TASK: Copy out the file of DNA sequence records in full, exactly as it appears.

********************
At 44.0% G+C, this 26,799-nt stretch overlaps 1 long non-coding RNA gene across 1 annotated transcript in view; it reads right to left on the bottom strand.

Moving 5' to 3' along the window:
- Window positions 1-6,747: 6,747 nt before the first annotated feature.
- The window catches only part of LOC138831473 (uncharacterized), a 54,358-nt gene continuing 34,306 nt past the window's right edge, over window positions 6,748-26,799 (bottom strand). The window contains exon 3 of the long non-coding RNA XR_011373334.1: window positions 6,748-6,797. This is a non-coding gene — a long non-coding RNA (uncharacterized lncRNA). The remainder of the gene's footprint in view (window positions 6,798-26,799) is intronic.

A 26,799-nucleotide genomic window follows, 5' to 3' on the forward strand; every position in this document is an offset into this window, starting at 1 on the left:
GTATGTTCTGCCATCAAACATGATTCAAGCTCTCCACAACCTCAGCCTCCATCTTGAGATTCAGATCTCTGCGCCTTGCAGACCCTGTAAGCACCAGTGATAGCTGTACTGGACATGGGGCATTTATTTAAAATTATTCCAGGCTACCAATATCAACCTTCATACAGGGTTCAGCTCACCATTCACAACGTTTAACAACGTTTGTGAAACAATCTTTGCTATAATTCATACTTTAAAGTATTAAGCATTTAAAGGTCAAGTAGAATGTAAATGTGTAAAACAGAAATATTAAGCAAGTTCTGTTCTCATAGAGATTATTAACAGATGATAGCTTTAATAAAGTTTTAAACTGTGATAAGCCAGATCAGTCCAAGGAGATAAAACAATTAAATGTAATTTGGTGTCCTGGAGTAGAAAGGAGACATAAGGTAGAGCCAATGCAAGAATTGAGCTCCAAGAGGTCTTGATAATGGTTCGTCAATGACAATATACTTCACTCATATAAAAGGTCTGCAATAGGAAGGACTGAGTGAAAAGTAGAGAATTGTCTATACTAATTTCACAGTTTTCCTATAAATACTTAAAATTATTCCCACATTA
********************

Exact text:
At 44.0% G+C, this 26,799-nt stretch overlaps 1 long non-coding RNA gene across 1 annotated transcript in view; it reads right to left on the bottom strand.

Moving 5' to 3' along the window:
- Window positions 1-6,747: 6,747 nt before the first annotated feature.
- The window catches only part of LOC138831473 (uncharacterized), a 54,358-nt gene continuing 34,306 nt past the window's right edge, over window positions 6,748-26,799 (bottom strand). The window contains exon 3 of the long non-coding RNA XR_011373334.1: window positions 6,748-6,797. This is a non-coding gene — a long non-coding RNA (uncharacterized lncRNA). The remainder of the gene's footprint in view (window positions 6,798-26,799) is intronic.

A 26,799-nucleotide genomic window follows, 5' to 3' on the forward strand; every position in this document is an offset into this window, starting at 1 on the left:
GTATGTTCTGCCATCAAACATGATTCAAGCTCTCCACAACCTCAGCCTCCATCTTGAGATTCAGATCTCTGCGCCTTGCAGACCCTGTAAGCACCAGTGATAGCTGTACTGGACATGGGGCATTTATTTAAAATTATTCCAGGCTACCAATATCAACCTTCATACAGGGTTCAGCTCACCATTCACAACGTTTAACAACGTTTGTGAAACAATCTTTGCTATAATTCATACTTTAAAGTATTAAGCATTTAAAGGTCAAGTAGAATGTAAATGTGTAAAACAGAAATATTAAGCAAGTTCTGTTCTCATAGAGATTATTAACAGATGATAGCTTTAATAAAGTTTTAAACTGTGATAAGCCAGATCAGTCCAAGGAGATAAAACAATTAAATGTAATTTGGTGTCCTGGAGTAGAAAGGAGACATAAGGTAGAGCCAATGCAAGAATTGAGCTCCAAGAGGTCTTGATAATGGTTCGTCAATGACAATATACTTCACTCATATAAAAGGTCTGCAATAGGAAGGACTGAGTGAAAAGTAGAGAATTGTCTATACTAATTTCACAGTTTTCCTATAAATACTTAAAATTATTCCCACATTA